Diabetes is one of the leading causes of death in the world. It can cause many health complications and is known to increase the risk of stroke. (1) But the level of risk is influenced by a number of factors, including the type of diabetes, a person’s age, sex and where they live. Here are a few interesting facts about diabetes and stroke:


  1. Diabetics are 1.5 times more likely to have a stroke

Excess blood sugar has a devastating effect on all the blood vessels in the body, especially the brain. In fact, diabetic patients are around 1.5 times more susceptible to a stroke event. The risk of stroke increases in those who have other health problems, such as high cholesterol, and also increase with age, nearly doubling for each decade over the age of 55. (2). The International Diabetes Federation has predicted that the number of people with diabetes will rise 50% by 2030. (1)


  1. Around 90% of diabetic stroke happens to people with Type 2 diabetes

There are three different types of diabetes. Type 1 is usually diagnosed in childhood or during teenage years. This occurs when your body can’t produce any insulin and often runs in families. Type 2 develops when your body can’t produce enough insulin or doesn’t react to it in the right way. This tends to affect older adults. The third type is gestational diabetes, which occurs during pregnancy and often resolves on its own. Around 90% of people with diabetes have Type 2. Therefore, it’s no surprise that the majority of diabetic strokes happen to this group of patients (3).


  1. Both types of diabetes carry a risk for stroke

Despite the fact that more people in the world have Type 2 diabetes than Type 1, all types of diabetes are associated with an increased risk of stroke. The cardiovascular system comprises the heart and all the blood vessels that pump and move blood around your body, including those that control blood flow to your brain. Individuals with Type 1 diabetes are more likely to suffer coronary heart disease and peripheral arterial disease. While those with Type 2 diabetes are more likely to have obesity, large artery atherosclerosis and stroke (3). Mothers with gestational diabetes also have a higher risk of stroke later in life.  (4)


  1. Risk of stroke increases with poor blood sugar control

The causes and risk factors for Type 1 diabetes remain unknown and there are currently no prevention strategies. But, thanks to the discovery of insulin, people with Type 1 have found an effective way to keep their diabetes under control. Problems arise when blood sugar levels rise to excessive levels, because this can cause a build-up of fats or deposits inside vessels that supply the neck and brain, leading to ischaemic or ischaemic and haemorrhagic stroke (5).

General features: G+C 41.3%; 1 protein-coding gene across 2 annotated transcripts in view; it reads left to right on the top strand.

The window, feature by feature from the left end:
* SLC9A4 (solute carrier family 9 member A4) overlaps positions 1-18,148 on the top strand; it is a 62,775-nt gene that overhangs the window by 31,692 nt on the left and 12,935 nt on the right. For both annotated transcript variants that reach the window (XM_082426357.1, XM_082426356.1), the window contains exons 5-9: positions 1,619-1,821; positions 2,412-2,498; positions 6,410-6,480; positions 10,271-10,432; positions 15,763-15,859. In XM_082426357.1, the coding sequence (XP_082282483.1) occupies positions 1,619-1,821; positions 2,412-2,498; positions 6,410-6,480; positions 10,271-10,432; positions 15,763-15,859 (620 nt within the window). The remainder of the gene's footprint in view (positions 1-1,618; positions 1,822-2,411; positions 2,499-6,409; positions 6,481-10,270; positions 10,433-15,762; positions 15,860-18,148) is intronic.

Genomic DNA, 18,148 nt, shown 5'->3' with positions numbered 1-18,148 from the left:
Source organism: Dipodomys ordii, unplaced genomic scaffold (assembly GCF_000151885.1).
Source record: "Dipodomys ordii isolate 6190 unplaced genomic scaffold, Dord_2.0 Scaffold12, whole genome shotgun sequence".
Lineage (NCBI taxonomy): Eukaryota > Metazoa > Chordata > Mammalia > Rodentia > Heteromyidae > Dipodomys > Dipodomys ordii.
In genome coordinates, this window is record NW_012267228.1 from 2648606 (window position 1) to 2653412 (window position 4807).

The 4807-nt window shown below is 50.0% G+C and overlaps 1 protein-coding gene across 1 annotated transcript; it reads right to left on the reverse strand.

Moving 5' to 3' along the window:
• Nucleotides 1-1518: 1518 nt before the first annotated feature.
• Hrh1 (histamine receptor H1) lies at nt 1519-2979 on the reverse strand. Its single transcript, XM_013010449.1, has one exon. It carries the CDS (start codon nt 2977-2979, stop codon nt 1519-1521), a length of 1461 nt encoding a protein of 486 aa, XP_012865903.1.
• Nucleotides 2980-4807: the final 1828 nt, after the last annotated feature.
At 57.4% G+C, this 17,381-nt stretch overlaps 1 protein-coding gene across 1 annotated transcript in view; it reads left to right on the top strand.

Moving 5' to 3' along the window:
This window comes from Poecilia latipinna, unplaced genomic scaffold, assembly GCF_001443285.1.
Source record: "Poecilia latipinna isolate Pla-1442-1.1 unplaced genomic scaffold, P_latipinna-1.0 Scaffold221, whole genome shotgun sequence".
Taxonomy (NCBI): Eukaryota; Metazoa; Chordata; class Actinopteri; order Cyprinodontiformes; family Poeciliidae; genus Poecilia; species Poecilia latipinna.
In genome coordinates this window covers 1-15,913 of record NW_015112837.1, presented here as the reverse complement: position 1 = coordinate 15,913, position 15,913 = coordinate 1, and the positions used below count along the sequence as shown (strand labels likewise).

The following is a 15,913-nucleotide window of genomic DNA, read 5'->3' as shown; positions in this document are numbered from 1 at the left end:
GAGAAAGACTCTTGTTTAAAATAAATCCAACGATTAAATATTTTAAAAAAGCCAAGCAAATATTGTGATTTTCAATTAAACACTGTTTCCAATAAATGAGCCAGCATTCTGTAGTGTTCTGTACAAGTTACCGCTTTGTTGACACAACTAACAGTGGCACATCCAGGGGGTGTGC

1. Diabetes is set to increase by 69% in developing countries

The number of people with diabetes is expected to increase to 578 million worldwide by 2030. The prevalence is higher in urban rather than rural areas and in high-income, rather than low-income, countries. One in two people don’t know they have diabetes yet just under half a billion people are living with it worldwide. This is set to increase by 25% in the next ten years and by 51% by 2045 (6).

Listening to the facts about diabetes and stroke can be concerning. But it’s important to remember that Type 2 diabetes, the most common of all, is largely preventable by making a few lifestyle changes. Stop smoking, eat a healthy diet and exercise regularly to help keep your blood sugar levels under control and reduce your risk of Type 2 diabetes and stroke.



  1. Li, S., Wang, J., Zhang, B., Li, X., & Liu, Y. (2019). Diabetes Mellitus and Cause-Specific Mortality: A Population-Based Study. Diabetes & metabolism journal, 43(3), 319–341. https://doi.org/10.4093/dmj.2018.0060.
  2. Ann Pietrangelo Stroke: Diabetes and other risk factors. Oct 15, 2019. Medically reviewed by Maria Prelipcean, M.D. https://www.healthline.com/health/diabetes/diabetes-and-stroke.
  3. Rong Chen et al. Am J Med Sci. Author; available in PMC 2017 Feb 8. Diabetes and Stroke: Epidemiology, Pathophysiology, Pharmaceuticals and Outcomes. doi: 10.1016/j.amjms.2016.01.011.
  4. Tobias, DK, Stuart JJ, Li S, et al. Association of history of gestational diabetes with long-term cardiovascular disease risk in a Large Prospective Cohort of US Women [published online October 16, 2017]. JAMA Intern Med. doi:10.1001/jamainternmed.2017.27.
  5. C. Hedén Ståhl et. al. Glycaemic control and excess risk of ischaemic and haemorrhagic stroke in patients with type 1 diabetes: a cohort study of 33 453 patient. First published: 07 December 2016https://doi.org/10.1111/joim.12572. .
  6. Pouya Saeedi et al. Global and regional diabetes prevalence estimates for 2019 and projections for 2030 and 2045: Results from the International Diabetes Federation Diabetes Atlas, 9th edition. Published September 10, 2019. https://doi.org/10.1016/j.diabres.2019.107843 .


Updated February 2022

Next review 2024